52 interviews, published weekly for a year.

After living for so many years in the Netherlands, we started to appreciate the idea of a community of Romanians, we started to understand that it would be very good to find out about one another, who we are, why we are here, why we feel good in this country.

And so the project Noi Rădăcini – New Roots – was born: a format based on short interviews, which will be published every week for a year. 52 interviews in total.

Who is it for? First, to say that Romanians feel good when living in the Netherlands. We can collect their stories, some different from the culture and traditions they left behind, and we can learn from them. We, Romanians, want to learn about other Romanians, to understand the different facets of living and being successful in the Netherlands.

Second, Noi Rădăcini wants to be a credible source of information for the Dutch people, focusing on the good things Romanians actually do in the Netherlands, from things that are tangible and easy to appreciate, to less tangible things that nevertheless make the Dutch society work.

There is also a third reason for Noi Rădăcini to exist, a reason perhaps only meaningful to the authors: we were and remain curious about Romanians living in the Netherlands. Who are these beautiful and courageous people?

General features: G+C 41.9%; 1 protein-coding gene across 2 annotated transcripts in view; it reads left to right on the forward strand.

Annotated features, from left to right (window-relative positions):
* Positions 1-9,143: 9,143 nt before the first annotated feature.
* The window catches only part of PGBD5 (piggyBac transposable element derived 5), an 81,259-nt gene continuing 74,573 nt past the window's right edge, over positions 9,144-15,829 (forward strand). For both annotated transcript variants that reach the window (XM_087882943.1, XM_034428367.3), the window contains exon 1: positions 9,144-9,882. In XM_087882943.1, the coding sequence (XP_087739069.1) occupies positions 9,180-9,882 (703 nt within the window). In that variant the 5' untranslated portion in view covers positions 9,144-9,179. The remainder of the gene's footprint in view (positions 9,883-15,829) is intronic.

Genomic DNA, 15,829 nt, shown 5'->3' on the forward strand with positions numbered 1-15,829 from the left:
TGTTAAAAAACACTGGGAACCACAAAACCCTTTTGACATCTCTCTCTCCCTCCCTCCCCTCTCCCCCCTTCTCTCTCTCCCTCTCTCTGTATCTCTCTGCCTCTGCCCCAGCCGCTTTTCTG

Eva László-Herbert

“To me, success means not to feel any longer the need to justify myself every moment. Not to feel that I have to choose between here and there – it’s to simply be at home right there where I’m at. It’s to be able to live by the values which I deem important, without bothering anyone. It’s no longer feeling lonesome during important life moments, whether good or bad.”

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Larisa Melinceanu

“…I still don’t feel at home, but still, it’s getting better and better. Through my work I come very frequently into contact with the structure of the Dutch society and I feel I’ve started to know it increasingly better.”

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Dorina-Maria Buda

What brought you to The Netherlands? I completed my Ph.D. in geography and tourism in 2012, in Aotearoa, New Zealand, and I was looking for

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Andreea Nădăban

“I left thinking that I’d gather knowledge and experience and then I’d return to Romania, to help improve something there. For instance, I’d like to change something in the academia, people should be more open to new ideas. And if something is not going well, we should try to find a solution together, instead of having an attitude along the lines of “I’ll pack my things and go.”

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